To calculate the answer to any multiple of 25; add 00 to the end of the number and divide by 4.

To calculate the answer to any multiple of 125; add 000 to the end of the number and divide by 8.

# What are you worth?

Let’s get practical. We’ve all tried to work this out before. You can do this without a calculator. Take your salary, drop the last three zeros and then divide by the number two. This number is your hourly rate if you work an average of a 40-hour week.

# Beat those repeating fractions into decimals!

This is so easy you could most probably perform this trick at the end of an all-day braai!

- Choose a number (a repeating fraction of course). We’ll use 0.54545454.
- Find the number that repeats (54)
- Figure out how many places that number has (2)
- Divide the repeater by a number with the same number of places made up of nines (in this case, 99)
- So, 0.54545454 = 54/99 = 6/11.

The best tip I ever got? Every multiplication has a twin e.g. 8×5 equals 5×8. You only ever have to remember half the table.

Here are some multiplication tips for your kids or students:

FOR KIDS AND SCHOLARS | ||

Bonds | Basics | E.g. 100 (Read L-R, don’t BODMAS) |

1 | The answer is always the number | 1 x 100 = 100 |

2 | Double the number | 2 x 100 = 100 + 100 = 200 |

3 | Double the number then add the original number to the sum | 3 x 100 = 100 x 2 + 100 = 300 |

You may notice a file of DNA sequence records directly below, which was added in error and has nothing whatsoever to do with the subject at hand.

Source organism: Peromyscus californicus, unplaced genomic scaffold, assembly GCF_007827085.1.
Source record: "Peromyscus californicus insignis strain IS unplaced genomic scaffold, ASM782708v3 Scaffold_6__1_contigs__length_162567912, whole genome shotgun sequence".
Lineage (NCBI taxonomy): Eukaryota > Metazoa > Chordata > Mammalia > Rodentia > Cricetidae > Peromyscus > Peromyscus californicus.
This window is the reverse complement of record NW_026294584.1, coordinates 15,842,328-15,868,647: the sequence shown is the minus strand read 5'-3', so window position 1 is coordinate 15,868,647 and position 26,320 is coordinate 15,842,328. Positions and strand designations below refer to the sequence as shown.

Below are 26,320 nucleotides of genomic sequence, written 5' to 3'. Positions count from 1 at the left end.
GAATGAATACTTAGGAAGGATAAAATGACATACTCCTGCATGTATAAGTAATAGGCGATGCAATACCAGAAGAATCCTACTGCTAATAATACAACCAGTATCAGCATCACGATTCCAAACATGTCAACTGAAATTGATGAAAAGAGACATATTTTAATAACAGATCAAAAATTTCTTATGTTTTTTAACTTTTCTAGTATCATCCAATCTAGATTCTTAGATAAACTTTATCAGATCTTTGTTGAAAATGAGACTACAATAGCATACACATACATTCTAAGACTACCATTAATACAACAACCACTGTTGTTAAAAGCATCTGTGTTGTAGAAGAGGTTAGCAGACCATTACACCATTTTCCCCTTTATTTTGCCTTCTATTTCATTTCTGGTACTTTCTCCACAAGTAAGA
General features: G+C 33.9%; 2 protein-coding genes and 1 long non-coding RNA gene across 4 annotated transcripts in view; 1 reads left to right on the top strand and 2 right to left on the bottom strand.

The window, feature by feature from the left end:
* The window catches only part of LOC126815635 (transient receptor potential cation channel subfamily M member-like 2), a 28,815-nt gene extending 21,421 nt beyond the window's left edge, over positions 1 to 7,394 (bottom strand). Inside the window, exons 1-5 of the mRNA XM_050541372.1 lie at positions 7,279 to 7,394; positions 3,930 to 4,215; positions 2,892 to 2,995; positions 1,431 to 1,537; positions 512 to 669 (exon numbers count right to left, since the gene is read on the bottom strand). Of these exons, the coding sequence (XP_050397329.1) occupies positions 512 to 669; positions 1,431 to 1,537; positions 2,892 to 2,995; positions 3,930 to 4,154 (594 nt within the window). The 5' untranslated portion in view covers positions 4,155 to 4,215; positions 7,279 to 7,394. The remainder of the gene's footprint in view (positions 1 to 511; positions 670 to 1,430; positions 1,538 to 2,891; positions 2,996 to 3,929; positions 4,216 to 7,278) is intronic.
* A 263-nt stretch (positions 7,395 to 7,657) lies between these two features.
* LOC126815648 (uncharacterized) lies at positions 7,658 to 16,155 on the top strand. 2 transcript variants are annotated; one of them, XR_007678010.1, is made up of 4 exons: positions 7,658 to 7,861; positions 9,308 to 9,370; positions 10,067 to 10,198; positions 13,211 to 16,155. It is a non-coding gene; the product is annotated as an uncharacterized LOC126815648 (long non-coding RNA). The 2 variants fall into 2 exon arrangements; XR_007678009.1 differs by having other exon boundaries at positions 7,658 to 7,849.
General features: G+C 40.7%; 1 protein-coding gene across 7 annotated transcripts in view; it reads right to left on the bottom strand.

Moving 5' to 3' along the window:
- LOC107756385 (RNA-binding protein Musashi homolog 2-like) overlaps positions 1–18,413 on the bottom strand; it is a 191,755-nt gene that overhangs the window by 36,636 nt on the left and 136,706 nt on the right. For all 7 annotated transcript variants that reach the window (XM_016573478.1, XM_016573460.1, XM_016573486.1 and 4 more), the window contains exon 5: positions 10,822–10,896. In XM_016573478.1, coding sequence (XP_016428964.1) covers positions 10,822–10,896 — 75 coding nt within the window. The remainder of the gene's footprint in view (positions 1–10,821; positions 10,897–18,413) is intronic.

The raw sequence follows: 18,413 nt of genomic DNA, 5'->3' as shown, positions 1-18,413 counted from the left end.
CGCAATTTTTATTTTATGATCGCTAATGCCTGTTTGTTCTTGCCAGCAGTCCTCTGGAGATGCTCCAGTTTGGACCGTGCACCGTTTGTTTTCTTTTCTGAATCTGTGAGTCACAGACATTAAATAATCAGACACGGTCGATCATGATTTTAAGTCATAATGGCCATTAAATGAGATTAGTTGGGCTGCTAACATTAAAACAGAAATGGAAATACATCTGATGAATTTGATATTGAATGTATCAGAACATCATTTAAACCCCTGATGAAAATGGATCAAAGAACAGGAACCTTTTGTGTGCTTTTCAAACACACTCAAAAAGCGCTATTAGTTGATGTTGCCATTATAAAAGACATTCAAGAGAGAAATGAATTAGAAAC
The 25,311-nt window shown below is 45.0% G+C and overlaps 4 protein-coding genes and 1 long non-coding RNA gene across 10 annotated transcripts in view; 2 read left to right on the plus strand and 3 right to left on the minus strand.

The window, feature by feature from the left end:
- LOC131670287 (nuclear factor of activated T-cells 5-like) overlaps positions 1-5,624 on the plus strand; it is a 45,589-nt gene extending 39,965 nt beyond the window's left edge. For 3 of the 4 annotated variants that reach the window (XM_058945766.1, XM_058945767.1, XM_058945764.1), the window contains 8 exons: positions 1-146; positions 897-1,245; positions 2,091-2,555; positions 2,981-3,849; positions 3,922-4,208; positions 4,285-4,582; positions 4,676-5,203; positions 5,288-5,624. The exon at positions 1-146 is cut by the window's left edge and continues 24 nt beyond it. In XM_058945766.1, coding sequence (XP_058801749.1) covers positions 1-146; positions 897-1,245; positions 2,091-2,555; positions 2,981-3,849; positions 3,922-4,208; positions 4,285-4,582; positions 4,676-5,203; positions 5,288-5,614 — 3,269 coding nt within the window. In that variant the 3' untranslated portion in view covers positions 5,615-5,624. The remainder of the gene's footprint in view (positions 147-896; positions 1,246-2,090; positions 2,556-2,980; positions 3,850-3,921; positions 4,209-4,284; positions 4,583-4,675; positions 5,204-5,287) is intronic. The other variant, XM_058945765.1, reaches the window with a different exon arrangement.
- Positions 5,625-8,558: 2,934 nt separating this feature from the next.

4 | Double the number, and double it again | 4 x 100 = 100 x 2 x 2 = 400 |

5 | Multiply the number by 10 and divide by 2. For larger numbers, halve the number and move the decimal point | 5 x 100 = 100 x 10 / 2 = 500 5 x 4500 = 4500 / 2 = 2250 = 22 500 |

6 | Multiples in even numbers always end in the same number | 6 x 100 = 600, 6 x 2 = 12, 6 x 24 = 144 |

7 | Multiply by 6 then add the original number | 7 x 100 = 100 x 6 + 100 = 700 |

8 | Double the number. Double the sum. Double the sum again. | 8 x 100 = 100 x 2 x 2 x 2 = 800 |

9 | Multiply the number by 10, then subtract the original number | 9 x 100 = 100 x 10 – 100 = 900 |

10 | Add a 0 to the end of the number | 10 x 100 = 100 + “0” = 1000 |

11 | Up to 9x: Repeat the number | 11 x 9 = 9 next to 9 = 99 |

2 Digit problems: Add the 2 digits, insert between the original 2 digits. (If the numbers in the middle add up to a 2 digit number, just insert the second number and add 1 to the first) | 11 x 10 = 1 + (1 + 0) + 0 = 1_1_0 | |

3 & 4 Digit problems: Add pairs of numbers and insert between the first and last number. | 11 x 100 = 1 + (1 + 0) + (0 + 0) + 0 = 1_1_0_0 | |

15 | Multiply the number by 10. Add that number to half the sum. | 15 x 100 = 100 * 10 + 500 = 1500 |

If you’ve actually read this entire article – bravo! Here’s a game you can play wherever you are, whoever you’re with right now…

Step1: Think of any number.

Step2: Double the number.

Step3: Add 9 with result.

Step4: sub 3 with the result.

Step5: Divide the result by 2.

Step6: Subtract the number with the number with first number started with.

The answer is always “3”.

Can you read the matrix yet Neo? 🙂

Categories: Kids, Random mutterings